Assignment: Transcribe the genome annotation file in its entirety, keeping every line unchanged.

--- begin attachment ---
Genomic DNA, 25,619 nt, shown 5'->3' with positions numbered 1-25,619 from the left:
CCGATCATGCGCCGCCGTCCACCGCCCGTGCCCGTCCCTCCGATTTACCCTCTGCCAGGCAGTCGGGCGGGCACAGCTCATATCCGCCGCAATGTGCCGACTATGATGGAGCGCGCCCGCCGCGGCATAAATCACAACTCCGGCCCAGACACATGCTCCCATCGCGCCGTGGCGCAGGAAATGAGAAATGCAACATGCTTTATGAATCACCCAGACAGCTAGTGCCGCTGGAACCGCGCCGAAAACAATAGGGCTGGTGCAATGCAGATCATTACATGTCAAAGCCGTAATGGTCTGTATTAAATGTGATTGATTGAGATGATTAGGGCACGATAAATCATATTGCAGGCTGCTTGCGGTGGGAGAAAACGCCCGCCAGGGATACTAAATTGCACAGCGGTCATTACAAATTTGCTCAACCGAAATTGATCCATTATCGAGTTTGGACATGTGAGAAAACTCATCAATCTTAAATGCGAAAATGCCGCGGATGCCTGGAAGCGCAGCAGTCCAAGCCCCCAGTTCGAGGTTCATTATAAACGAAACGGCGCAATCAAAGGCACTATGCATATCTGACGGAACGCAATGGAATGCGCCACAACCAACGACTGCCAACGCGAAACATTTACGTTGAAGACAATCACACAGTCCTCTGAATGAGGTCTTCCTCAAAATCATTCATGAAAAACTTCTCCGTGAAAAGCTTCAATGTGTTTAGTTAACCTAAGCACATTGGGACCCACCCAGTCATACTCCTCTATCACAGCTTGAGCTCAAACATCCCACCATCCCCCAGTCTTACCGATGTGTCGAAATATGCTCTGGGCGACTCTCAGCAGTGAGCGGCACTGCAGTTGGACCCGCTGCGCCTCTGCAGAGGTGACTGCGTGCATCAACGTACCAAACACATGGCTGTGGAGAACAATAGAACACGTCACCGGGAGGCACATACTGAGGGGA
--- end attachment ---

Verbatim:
Genomic DNA, 25,619 nt, shown 5'->3' with positions numbered 1-25,619 from the left:
CCGATCATGCGCCGCCGTCCACCGCCCGTGCCCGTCCCTCCGATTTACCCTCTGCCAGGCAGTCGGGCGGGCACAGCTCATATCCGCCGCAATGTGCCGACTATGATGGAGCGCGCCCGCCGCGGCATAAATCACAACTCCGGCCCAGACACATGCTCCCATCGCGCCGTGGCGCAGGAAATGAGAAATGCAACATGCTTTATGAATCACCCAGACAGCTAGTGCCGCTGGAACCGCGCCGAAAACAATAGGGCTGGTGCAATGCAGATCATTACATGTCAAAGCCGTAATGGTCTGTATTAAATGTGATTGATTGAGATGATTAGGGCACGATAAATCATATTGCAGGCTGCTTGCGGTGGGAGAAAACGCCCGCCAGGGATACTAAATTGCACAGCGGTCATTACAAATTTGCTCAACCGAAATTGATCCATTATCGAGTTTGGACATGTGAGAAAACTCATCAATCTTAAATGCGAAAATGCCGCGGATGCCTGGAAGCGCAGCAGTCCAAGCCCCCAGTTCGAGGTTCATTATAAACGAAACGGCGCAATCAAAGGCACTATGCATATCTGACGGAACGCAATGGAATGCGCCACAACCAACGACTGCCAACGCGAAACATTTACGTTGAAGACAATCACACAGTCCTCTGAATGAGGTCTTCCTCAAAATCATTCATGAAAAACTTCTCCGTGAAAAGCTTCAATGTGTTTAGTTAACCTAAGCACATTGGGACCCACCCAGTCATACTCCTCTATCACAGCTTGAGCTCAAACATCCCACCATCCCCCAGTCTTACCGATGTGTCGAAATATGCTCTGGGCGACTCTCAGCAGTGAGCGGCACTGCAGTTGGACCCGCTGCGCCTCTGCAGAGGTGACTGCGTGCATCAACGTACCAAACACATGGCTGTGGAGAACAATAGAACACGTCACCGGGAGGCACATACTGAGGGGA